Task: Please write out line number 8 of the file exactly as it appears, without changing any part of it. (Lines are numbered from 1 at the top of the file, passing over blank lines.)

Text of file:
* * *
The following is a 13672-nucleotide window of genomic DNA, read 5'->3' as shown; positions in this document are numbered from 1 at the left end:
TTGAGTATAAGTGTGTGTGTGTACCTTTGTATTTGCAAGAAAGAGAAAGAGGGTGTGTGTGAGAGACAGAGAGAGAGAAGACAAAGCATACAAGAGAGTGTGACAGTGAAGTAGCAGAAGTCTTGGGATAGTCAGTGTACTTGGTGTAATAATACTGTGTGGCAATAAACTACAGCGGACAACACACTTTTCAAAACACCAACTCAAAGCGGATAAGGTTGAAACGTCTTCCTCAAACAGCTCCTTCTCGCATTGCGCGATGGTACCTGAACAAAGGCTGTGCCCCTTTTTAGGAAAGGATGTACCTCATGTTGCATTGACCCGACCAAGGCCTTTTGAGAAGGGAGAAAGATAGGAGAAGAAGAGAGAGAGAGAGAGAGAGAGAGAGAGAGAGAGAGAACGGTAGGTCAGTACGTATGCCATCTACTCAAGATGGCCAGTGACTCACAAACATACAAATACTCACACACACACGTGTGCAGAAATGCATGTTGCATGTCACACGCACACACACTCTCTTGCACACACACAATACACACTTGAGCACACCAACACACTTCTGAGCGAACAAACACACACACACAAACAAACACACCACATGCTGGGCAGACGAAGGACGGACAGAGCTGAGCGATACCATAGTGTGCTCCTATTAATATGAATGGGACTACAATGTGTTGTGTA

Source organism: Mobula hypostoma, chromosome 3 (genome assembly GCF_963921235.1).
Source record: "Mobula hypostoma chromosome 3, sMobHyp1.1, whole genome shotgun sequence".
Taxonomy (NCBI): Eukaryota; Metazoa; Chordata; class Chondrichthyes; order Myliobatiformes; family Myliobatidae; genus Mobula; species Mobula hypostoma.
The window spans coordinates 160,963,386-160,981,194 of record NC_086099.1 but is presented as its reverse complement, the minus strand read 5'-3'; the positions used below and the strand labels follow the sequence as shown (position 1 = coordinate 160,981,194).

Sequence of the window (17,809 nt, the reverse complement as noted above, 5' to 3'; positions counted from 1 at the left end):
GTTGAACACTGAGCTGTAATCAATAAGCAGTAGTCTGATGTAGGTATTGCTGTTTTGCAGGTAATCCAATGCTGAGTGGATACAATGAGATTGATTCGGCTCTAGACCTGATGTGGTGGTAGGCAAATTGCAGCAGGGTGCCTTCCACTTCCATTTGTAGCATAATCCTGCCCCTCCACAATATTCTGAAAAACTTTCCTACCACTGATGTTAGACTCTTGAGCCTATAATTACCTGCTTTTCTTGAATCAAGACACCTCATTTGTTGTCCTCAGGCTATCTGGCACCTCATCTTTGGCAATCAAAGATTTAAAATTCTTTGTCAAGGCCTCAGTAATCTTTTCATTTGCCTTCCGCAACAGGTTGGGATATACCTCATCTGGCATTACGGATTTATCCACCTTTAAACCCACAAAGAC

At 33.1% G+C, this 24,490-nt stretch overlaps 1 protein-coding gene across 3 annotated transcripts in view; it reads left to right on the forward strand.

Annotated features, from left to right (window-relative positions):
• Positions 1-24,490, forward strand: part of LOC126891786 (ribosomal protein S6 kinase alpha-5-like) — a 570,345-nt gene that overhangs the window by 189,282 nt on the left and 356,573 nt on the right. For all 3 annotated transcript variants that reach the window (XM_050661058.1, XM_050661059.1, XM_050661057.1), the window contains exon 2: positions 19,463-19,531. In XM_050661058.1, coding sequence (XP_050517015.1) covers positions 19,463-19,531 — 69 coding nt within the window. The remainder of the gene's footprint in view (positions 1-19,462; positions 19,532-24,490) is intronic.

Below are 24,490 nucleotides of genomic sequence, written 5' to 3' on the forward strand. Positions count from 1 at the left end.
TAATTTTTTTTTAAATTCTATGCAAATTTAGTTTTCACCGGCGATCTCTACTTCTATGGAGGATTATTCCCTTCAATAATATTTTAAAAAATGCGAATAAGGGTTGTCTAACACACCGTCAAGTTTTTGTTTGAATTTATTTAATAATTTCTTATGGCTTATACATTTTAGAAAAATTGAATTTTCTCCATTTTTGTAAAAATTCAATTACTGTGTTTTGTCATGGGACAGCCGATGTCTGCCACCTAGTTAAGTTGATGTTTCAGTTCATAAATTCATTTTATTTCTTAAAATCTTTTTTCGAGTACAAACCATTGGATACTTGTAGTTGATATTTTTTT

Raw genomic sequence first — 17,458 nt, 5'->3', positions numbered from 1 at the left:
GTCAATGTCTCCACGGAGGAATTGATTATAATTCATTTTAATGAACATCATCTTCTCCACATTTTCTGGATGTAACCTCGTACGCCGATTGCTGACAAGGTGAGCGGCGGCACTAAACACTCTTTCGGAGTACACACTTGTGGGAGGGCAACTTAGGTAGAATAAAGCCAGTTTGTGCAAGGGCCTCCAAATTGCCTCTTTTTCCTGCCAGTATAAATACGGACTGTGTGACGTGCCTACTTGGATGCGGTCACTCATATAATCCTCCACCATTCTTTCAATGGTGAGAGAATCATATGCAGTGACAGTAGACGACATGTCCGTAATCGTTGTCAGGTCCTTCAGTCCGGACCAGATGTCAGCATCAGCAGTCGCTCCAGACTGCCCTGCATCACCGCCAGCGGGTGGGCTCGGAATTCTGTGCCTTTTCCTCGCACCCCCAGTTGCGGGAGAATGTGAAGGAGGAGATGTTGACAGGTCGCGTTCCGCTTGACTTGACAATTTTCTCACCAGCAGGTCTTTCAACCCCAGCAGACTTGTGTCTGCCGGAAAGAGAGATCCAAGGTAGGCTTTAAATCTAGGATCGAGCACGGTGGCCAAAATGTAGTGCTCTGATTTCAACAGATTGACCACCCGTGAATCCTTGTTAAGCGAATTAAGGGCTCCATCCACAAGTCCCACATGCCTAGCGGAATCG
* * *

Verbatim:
GTTGAACACTGAGCTGTAATCAATAAGCAGTAGTCTGATGTAGGTATTGCTGTTTTGCAGGTAATCCAATGCTGAGTGGATACAATGAGATTGATTCGGCTCTAGACCTGATGTGGTGGTAGGCAAATTGCAGCAGGGTGCCTTCCACTTCCATTTGTAGCATAATCCTGCCCCTCCACAATATTCTGAAAAACTTTCCTACCACTGATGTTAGACTCTTGAGCCTATAATTACCTGCTTTTCTTGAATCAAGACACCTCATTTGTTGTCCTCAGGCTATCTGGCACCTCATCTTTGGCAATCAAAGATTTAAAATTCTTTGTCAAGGCCTCAGTAATCTTTTCATTTGCCTTCCGCAACAGGTTGGGATATACCTCATCTGGCATTACGGATTTATCCACCTTTAAACCCACAAAGAC